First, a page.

Turkey: KCK trial resumes on 2 August

By the Peace in Kurdistan Campaign:

The trial of more than 150 prominent Kurdish politicians, including six who were elected in the June 2011 general election, resumes in Diyarbakir on Tuesday 2 August.

The KCK Case, as it is known after the Union of Kurdistan Communities umbrella group, is the largest mass show trial to be held in Turkey in over a decade and has led to huge protests and unrest in the Kurdish region with mass protests held outside the court when hearings took place before the election.

In a 7,578-page indictment, the defendants are charged with crimes such as “aiming to destroy the unity and integrity of the state”, being a “member or leading member of the PKK”, and “aiding and abetting the PKK”, for which they face penalties of between 15-years and life in prison.

The trial first opened in October 2010 when 152 high profile Kurdish political and civil society leaders including six newly elected MPs including Hatip Dicle, members of the BDP, six elected mayors from cities in southeast Turkey and Muharrem Erbey, head of the Diyarbakir branch of the Human Rights Association and vice president of the IHD nationally.

Those standing trial are all committed to finding a peaceful political solution to the Kurdish conflict and have been calling for the opening up of a genuine dialogue between Turkey and Kurdish representatives.

The outcome of the trial will have huge ramifications for the future of Turkey. It will determine whether the state can live at peace with its Kurdish population under a new constitution that recognises their identity and legitimate rights, or if it is going to continue with the disastrous path of denial, repression and conflict. Those who stand accused represent a vast array of civil society and political organisations established by members of the Kurdish over a number of years and the individuals command great respect and loyalty from great swathes of ordinary Kurdish people. The trial is thus rightly perceived as a trial of the entire Kurdish people and an outcome regarded as unfair is likely to have massive consequences in terms of provoking unrest. Already huge largely peaceful protests have been held during previous court sittings but the results of the June elections indicate quite clearly the strong determination of the Kurdish people to unite and exercise their will in pursuit of their legitimate rights. Their voices and cries for justice can no longer be silenced.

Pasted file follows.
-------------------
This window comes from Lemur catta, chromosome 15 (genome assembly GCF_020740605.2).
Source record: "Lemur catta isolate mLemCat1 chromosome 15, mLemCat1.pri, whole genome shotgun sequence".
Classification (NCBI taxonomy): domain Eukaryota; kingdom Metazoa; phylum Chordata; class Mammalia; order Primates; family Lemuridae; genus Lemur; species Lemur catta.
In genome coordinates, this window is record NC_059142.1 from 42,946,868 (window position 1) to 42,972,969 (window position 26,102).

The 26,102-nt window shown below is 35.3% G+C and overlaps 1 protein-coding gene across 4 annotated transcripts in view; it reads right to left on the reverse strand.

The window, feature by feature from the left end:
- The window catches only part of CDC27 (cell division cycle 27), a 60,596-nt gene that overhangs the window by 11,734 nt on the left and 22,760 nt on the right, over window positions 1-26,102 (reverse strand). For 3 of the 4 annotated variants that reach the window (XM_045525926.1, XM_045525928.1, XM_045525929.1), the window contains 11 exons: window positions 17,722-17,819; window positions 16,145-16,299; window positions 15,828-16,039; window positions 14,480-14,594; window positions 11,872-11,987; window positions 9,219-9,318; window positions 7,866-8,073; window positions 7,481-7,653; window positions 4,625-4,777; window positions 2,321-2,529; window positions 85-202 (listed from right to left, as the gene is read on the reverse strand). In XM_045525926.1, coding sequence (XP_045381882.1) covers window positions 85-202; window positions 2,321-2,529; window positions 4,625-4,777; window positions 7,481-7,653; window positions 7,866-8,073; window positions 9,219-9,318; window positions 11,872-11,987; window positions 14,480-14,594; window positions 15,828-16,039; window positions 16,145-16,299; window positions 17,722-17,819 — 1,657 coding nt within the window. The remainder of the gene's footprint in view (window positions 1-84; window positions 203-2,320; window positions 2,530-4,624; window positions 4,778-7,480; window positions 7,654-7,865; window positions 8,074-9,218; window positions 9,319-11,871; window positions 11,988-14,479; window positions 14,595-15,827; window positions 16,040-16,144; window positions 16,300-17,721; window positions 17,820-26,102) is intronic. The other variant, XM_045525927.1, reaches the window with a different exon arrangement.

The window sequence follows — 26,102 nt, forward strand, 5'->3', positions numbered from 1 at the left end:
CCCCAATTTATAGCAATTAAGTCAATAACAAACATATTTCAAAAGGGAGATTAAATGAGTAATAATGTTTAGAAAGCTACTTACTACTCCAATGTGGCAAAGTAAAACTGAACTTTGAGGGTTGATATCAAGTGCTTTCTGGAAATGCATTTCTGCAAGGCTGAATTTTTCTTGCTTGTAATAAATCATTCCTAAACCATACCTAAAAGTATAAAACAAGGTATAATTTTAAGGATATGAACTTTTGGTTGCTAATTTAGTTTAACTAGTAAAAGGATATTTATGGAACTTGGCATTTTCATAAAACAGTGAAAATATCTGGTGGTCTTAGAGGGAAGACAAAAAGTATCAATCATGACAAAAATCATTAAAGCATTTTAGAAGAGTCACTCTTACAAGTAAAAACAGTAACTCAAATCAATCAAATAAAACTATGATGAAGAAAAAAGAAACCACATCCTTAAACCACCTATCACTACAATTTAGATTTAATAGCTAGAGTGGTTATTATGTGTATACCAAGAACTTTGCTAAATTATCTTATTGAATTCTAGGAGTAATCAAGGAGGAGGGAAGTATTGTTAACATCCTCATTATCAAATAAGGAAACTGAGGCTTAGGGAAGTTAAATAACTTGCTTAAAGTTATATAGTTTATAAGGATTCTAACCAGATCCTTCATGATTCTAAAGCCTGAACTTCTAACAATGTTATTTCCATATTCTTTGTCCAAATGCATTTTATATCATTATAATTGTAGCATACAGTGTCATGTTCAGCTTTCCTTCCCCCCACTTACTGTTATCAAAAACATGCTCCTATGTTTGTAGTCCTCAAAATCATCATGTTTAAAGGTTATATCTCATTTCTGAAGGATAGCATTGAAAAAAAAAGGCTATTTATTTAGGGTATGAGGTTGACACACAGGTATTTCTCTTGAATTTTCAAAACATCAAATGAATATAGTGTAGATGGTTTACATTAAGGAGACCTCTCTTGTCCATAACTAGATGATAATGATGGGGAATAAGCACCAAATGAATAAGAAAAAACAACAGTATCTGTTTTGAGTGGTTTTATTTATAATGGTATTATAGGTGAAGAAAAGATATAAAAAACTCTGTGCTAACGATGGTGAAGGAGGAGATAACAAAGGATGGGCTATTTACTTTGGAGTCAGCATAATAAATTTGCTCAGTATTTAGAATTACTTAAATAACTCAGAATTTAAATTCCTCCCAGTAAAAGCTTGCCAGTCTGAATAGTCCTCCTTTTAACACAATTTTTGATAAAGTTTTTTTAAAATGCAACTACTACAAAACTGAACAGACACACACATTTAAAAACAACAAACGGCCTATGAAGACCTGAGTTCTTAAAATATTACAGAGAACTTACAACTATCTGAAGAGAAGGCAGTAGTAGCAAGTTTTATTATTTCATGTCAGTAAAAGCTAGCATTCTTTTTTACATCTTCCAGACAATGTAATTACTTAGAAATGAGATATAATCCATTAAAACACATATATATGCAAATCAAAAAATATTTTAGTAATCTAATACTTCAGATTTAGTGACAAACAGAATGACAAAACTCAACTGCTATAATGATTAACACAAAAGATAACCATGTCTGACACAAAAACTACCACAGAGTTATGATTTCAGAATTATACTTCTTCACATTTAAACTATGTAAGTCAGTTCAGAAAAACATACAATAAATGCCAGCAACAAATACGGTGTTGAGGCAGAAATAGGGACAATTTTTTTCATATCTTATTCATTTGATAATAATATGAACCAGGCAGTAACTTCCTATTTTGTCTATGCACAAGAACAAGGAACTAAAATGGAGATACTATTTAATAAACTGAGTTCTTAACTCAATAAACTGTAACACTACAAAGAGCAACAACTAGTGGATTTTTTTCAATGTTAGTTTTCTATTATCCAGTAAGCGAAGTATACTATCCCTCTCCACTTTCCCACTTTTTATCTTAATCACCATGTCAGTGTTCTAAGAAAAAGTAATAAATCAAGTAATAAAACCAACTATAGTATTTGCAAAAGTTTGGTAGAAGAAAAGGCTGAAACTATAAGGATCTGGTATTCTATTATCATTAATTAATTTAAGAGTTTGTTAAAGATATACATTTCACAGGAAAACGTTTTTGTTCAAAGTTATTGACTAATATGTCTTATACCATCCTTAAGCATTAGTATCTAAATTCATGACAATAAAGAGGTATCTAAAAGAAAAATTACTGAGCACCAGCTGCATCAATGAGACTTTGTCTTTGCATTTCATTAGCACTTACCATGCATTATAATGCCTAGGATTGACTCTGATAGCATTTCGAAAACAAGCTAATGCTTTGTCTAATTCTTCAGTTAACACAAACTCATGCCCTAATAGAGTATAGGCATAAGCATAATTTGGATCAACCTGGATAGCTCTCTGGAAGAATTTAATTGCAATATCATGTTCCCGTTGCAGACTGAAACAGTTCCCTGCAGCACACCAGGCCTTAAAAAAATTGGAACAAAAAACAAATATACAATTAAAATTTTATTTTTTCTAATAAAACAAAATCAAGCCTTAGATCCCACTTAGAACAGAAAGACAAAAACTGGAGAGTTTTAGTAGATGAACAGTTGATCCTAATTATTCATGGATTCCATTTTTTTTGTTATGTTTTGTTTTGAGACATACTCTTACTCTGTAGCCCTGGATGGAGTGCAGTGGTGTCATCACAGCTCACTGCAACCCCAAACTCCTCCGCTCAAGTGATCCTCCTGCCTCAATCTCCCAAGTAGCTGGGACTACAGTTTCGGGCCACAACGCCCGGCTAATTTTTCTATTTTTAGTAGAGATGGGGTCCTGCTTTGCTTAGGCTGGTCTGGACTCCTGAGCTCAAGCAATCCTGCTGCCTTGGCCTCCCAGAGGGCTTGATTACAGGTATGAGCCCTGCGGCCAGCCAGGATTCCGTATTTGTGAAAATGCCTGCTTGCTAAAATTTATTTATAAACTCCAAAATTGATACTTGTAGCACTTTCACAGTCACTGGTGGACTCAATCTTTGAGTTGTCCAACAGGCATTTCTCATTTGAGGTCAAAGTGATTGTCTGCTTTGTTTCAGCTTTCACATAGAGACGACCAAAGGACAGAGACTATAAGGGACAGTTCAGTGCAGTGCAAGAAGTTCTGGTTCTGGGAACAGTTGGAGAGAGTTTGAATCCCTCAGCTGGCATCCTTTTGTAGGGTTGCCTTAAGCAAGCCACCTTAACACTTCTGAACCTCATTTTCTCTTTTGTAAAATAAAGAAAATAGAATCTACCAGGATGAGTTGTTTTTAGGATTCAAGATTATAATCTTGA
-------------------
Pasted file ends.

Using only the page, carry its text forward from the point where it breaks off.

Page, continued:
Defendants have demanded to defend themselves in the Kurdish language during court proceedings but have been accused by judges of speaking in an “unknown language”, another absurdity and insult to the intelligence, rendering the whole trial like a black farce, but one that threatens deadly consequences. It is time that a much wider spectrum of politicians and decision formers in the UK and the whole Western world took notice of what is happening in Turkey today.

Jeremy Corbyn, UK MP and chair of ‘Liberation’, said: ”It is impossible to separate the issue of the trial, the continued detention of Kurdish MPs and the general treatment of Kurdish people in Turkey. I observed the opening of the mass trial of the first 150 defendants, including the Mayor of Diyabarkir, in the city last year. I was appalled at the atmosphere and methods used by the prosecution and the refusal of the use of the Kurdish language by the defendants.

“Turkey is a member of the Council of Europe, a signatory to the European Convention of Human Rights and participant in the Human Rights Court. It is essential that we in the UK and Europe all do our utmost to ensure international standards are met.”


For information contact:
Peace in Kurdistan Campaign: Campaign for a political solution of the Kurdish question
Estella Schmid – Tel: 020 7586 5892 – mobile 07846666804
Rachel Bird – Tel: 020 7272 4131

Patrons: Lord Avebury, Lord Rea, Lord Dholakia, Baroness Sarah Ludford MEP, Jean Lambert MEP, Alyn Smith MEP, Hywel Williams MP, Elfyn Llwyd MP,  Gareth Peirce, Julie Christie, Noam Chomsky, Edward Albee, Mark Thomas, Bairbre de Brún MEP


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